Refuting the errors of Jonathan Neville and the Heartland hoax

Sunday, May 26, 2019

What “censorship” is not

Jonathan Neville is deeply confused about many things, but perhaps his greatest area of misunderstanding is definition of censorship.

In his May 25, 2019, blog post, “M2C citation cartel vs free speech,” he writes:
Some time ago, I asked Book of Mormon Central why they don’t invite me to speak at their conferences. (They host a mediocre conference with a handful of M2C* proponents and just a couple of hundred attendees. If you ever get a chance to attend, you ought to just to see it for yourselves.)

The answer I got: “We don’t agree with you.”

That’s precisely the approach taken by leftists on college campuses everywhere.

This occurred about the time when Book of Mormon Central censored my Letter VII book from their archive.
So much to unpack here. Where to begin?

First, if Book of Mormon Central’s conference is so “mediocre,” why is he upset that he hasn’t been invited to speak at it? His snide comment betrays a stunning childishness. (“Oh, you’re not going to invite me? Fine; your conference stinks anyway!”)

Second, no private organization has any obligation to give a platform to views with which it disagrees. For example, the Republican Party is not required to turn over the microphone at their nominating convention to the chairman of the Democratic Party (or vice versa). The same applies to Rodney Meldrum’s FIRM Foundation EXPO, where Jonathan Neville and other “Heartlanders” disseminate their views—Meldrum does not have any duty to offer his platform to, say, Brant Gardner or John L. Sorenson; he is free to include or exclude whomever he chooses. And, in doing so, Meldrum would not be stifling free speech—those who disagree with the Heartland theory are free to organize their own conferences and invite their own speakers.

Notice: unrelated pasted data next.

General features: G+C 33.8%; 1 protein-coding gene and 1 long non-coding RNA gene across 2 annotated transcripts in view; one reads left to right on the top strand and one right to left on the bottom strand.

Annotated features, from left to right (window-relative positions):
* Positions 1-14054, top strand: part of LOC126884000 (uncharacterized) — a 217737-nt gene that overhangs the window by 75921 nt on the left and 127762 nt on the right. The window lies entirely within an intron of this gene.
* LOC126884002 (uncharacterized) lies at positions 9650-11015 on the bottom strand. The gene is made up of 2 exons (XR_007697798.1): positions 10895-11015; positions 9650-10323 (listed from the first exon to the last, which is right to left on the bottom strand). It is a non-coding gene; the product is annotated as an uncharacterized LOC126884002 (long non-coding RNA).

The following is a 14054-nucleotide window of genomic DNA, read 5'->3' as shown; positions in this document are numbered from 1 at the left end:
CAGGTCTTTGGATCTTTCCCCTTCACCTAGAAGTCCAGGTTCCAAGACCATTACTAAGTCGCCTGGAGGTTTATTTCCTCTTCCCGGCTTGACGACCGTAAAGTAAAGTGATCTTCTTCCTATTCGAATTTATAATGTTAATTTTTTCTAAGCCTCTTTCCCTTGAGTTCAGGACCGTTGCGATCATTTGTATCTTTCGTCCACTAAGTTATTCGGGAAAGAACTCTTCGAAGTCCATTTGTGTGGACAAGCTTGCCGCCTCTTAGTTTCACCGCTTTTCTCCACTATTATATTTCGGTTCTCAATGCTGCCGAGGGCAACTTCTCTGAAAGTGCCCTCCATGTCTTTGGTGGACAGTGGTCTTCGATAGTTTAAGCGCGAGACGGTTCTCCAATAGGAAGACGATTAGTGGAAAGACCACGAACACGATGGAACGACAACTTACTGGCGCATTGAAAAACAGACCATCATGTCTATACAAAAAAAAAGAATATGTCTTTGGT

Third, not inviting speakers one disagrees with isn’t just the “approach taken by leftists on college campuses”; conservative college organizations also tend to not invite speakers they don’t agree with. You’re not likely to see the College Republicans invite, say, Noam Chomsky to keynote their annual meeting. What we do see college leftists doing is trying to shut down speakers and events they disagree with, something Book of Mormon Central has never attempted to do to any Heartlander conference.

Fourth, it is not “censorship” to refuse to publish, disseminate, or make available works by authors with whom one disagrees. Heartlanders are under no obligation to sell John L. Sorenson’s books or to host content from the Book of Mormon Archaeological Forum on their web sites. Censorship is the act of a government official suppressing books, films, and other media because he deems them objectionable. In a marketplace of ideas, a private organization cannot and does not “censor” opposing views; it competes with them.

Finally, I don’t work for Book of Mormon Central, but I am aware that they had some of Jonathan Neville’s writings on their site at one point and then eventually removed them. I can probably guess what happened: They charitably hosted some of his materials, but then he began unleashing childish and offensive criticisms of those who disagree with his views, and so they quietly removed his content. I don’t have any personal knowledge that was the case, but I would be surprised if my conjecture is incorrect.
One of the fundamental principles of M2C is that they already have the answers and they don’t want to learn new things that corroborate the teachings of the prophets about the New York Cumorah.